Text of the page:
By far the most common question I’ve been asked since learning to paraglide is ‘why the heck would you want to do that?!’ If your answer is, ‘Why the heck not?!’ or ‘FLYING!’, then Alice has a few pointers to get you started.
If you’ve ever had flying dreams, or thought it would be cool to follow a bird, or maybe even be a bird, then paragliding may be the sport for you.
Which One Is Paragliding Again?
First of all, for anyone who isn’t exactly sure what paragliding is, it’s the one with the big curved parachute and a person sitting underneath in a harness. It’s commonly confused with parasailing, in which you’re towed by a boat, or hang-gliding, where you’re lying under a triangular wing. Essentially when you paraglide you’re flying a kite, with yourself attached.
There are a few variations including paramotoring with a back-mounted motor, and speed-flying which requires a smaller wing and sometimes skis. There are also different disciplines, like the Hike and Fly, famously pushed to the limit in the Red Bull X-Alps race.
But fundamentally the magic of paragliding is that you don’t need heavy gear, bulky equipment or fuel, just a harness, a wing, a slope, and a little bit of wind.
Getting Started Paragliding
While this is one of the few things in life you probably shouldn’t teach yourself from YouTube videos, it’s still relatively easy to learn and in about a week you can be flying solo, soaring hundreds of feet above the ground. It’s important you learn from a certified school, as it’s illegal to fly uncertified and also not recommended to be high in the air with no idea of what you’re doing or how to get down.
If you’re not sure if paragliding is for you, book a tandem flight and see what it’s like up there.
Tickets To Fly
There are schools around Australia that can certify you with a SAFA (Sports Aviation Federation of Australia) qualification. A PG2 – which is the lowest level you need to fly solo – will cost you around $2000 and takes around nine days. The levels go up based on experience and time in the air. Once you’re qualified, join a local club to learn from other flyers and make heaps of new friends.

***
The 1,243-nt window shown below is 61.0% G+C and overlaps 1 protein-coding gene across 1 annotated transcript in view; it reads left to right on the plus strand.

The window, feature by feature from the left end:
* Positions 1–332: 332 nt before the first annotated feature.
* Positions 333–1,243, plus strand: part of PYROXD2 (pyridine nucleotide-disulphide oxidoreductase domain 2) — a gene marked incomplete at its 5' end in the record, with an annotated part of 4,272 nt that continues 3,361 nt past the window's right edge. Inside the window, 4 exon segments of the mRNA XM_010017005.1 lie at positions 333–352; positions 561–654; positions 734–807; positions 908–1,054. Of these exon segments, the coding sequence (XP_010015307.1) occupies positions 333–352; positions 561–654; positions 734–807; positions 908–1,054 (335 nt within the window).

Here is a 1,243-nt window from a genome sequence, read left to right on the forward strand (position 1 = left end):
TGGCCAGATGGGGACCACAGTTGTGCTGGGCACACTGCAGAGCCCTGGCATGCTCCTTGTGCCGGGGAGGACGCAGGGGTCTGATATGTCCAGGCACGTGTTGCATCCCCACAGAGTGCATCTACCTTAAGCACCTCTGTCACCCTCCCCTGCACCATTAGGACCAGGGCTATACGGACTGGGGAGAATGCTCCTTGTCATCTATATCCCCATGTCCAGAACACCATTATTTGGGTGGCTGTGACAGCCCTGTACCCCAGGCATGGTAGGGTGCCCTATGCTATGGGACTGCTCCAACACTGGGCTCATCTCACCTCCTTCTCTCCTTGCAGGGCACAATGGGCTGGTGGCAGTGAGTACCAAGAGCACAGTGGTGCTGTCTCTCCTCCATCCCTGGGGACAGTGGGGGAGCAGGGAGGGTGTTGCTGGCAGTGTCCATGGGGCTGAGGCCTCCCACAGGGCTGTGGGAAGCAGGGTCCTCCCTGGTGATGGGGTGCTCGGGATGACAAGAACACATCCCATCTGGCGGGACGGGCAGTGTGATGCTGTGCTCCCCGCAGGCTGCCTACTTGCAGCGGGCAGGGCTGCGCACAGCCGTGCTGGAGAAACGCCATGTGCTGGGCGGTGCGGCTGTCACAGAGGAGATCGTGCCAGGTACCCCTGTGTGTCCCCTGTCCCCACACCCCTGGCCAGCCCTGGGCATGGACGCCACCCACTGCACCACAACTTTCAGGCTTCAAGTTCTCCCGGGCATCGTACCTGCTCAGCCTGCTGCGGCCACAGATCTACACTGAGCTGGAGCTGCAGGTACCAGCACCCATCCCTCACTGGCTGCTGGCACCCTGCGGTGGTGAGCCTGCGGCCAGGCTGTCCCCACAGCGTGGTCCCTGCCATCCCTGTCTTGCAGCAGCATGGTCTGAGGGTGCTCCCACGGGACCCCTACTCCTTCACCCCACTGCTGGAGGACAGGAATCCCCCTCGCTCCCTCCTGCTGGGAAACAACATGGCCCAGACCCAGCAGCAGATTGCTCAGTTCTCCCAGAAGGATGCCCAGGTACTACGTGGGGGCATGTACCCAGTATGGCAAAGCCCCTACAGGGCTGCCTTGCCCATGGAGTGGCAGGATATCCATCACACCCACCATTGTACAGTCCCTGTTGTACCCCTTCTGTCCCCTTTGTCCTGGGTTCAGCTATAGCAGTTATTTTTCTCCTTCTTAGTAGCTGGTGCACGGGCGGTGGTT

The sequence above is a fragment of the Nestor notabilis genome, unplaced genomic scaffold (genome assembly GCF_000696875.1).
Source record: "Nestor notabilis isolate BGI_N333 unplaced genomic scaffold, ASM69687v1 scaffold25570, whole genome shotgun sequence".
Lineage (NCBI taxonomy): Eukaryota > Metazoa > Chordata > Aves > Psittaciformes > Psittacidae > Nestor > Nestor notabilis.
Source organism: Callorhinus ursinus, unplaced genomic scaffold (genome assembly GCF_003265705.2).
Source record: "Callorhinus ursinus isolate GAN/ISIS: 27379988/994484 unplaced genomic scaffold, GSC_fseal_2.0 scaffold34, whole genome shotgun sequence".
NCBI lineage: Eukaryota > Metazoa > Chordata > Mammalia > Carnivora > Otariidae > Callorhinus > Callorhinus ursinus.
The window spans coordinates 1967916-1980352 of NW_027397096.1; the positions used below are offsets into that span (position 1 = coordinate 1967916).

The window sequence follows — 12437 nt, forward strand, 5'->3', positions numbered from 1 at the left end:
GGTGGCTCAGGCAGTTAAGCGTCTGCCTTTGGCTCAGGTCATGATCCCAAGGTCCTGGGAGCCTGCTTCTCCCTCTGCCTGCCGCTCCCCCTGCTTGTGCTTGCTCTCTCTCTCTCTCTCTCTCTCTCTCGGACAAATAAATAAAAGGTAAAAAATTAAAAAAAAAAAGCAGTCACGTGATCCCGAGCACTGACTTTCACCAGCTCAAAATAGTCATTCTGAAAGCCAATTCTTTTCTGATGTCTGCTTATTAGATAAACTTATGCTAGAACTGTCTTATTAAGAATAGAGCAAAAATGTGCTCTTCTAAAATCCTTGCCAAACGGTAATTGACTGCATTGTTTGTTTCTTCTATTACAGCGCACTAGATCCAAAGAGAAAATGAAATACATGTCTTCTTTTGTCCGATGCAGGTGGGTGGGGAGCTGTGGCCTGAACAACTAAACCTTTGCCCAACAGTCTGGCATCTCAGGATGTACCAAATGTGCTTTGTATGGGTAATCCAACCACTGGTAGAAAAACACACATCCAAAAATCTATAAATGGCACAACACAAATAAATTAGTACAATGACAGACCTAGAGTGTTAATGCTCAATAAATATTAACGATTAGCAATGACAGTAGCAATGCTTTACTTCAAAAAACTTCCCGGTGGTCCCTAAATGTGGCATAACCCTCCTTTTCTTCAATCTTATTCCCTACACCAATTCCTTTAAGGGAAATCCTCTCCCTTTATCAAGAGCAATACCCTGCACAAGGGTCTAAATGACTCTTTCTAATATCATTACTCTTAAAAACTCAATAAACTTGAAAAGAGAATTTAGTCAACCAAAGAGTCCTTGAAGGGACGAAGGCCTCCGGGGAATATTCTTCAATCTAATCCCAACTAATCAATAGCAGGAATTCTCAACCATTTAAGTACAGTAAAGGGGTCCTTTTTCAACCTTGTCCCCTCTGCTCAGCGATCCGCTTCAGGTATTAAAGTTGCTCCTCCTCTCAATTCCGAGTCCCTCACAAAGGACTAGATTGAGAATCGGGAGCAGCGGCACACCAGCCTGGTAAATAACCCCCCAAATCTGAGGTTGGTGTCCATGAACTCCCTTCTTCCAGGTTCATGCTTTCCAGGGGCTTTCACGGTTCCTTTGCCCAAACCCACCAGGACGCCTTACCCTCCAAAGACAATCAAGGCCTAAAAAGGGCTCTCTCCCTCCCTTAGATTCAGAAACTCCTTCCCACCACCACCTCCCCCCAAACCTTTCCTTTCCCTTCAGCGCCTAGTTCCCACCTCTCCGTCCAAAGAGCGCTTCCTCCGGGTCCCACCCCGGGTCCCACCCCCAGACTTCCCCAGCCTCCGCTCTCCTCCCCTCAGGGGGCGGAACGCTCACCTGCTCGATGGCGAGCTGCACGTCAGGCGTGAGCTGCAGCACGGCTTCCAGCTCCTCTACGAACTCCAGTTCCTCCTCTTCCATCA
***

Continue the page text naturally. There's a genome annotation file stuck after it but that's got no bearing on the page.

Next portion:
What You Need / What To Wear When Paragliding
Once you have the gear, the flying is free! However it will cost you a fair chunk of money to set yourself up.
- A wing – wing models are based on your skill level, so ask your instructor or qualified friends for advice. You can buy second-hand wings from around $1000, and as you get more qualified the wings get fancier (and pricier).
- A harness – the backpack part which attaches you to the wing, costs a few hundred dollars second-hand.
- A reserve – hopefully you never have to use it, but you should always carry an emergency parachute.
- A helmet
- Hiking boots with ankle support (or specialised flying boots)
- Long-sleeved tops and long pants – for sun protection in case you decide to spend hours up there, and in case you make an unplanned landing in trees or spiky bushes.
Optional (but recommended):
- Variometer or altimeter (to tell you how high you are)
But why the heck would you want to do that?
Paragliding is easy to pick up, and opens up a whole world of adventures. Whether you want to follow sea eagles up into the sky, traverse whole mountain ranges, ‘vol bivouac’ aka fly and camp in places with no one else around, or speed fly down a valley in New Zealand, there’s plenty of reasons to give it a crack. The longest time someone has floated in the air is around 11 hours, and the distance record is over 560km. Oh, and the oldest flyer? 104 years old. So you’re never too old to learn.
It really is open to anyone, no matter your age or abilities. Just check out Jezza Williams, a C5 tetraplegic sailing high over New Zealand in the short-film LIMITLESS. Be warned though: once you see Jezza’s stoke and the magic of flying, you’ll want to dish out the cash and learn to fly straight away.
I was inspired to start paragliding by a beautiful YouTube video featuring Jean Baptiste Chandelier, and to be honest I was a little nervous about my flying abilities. But a few weeks later, after some excellent mentoring from Poliglide in northern NSW, I’ve now answered that question.
Why the heck would you paraglide?
Because it’s a way to experience the world in a totally new way, to find the peace and quiet that maybe only exists on the way to the clouds, and to realise that anything’s possible, even flying.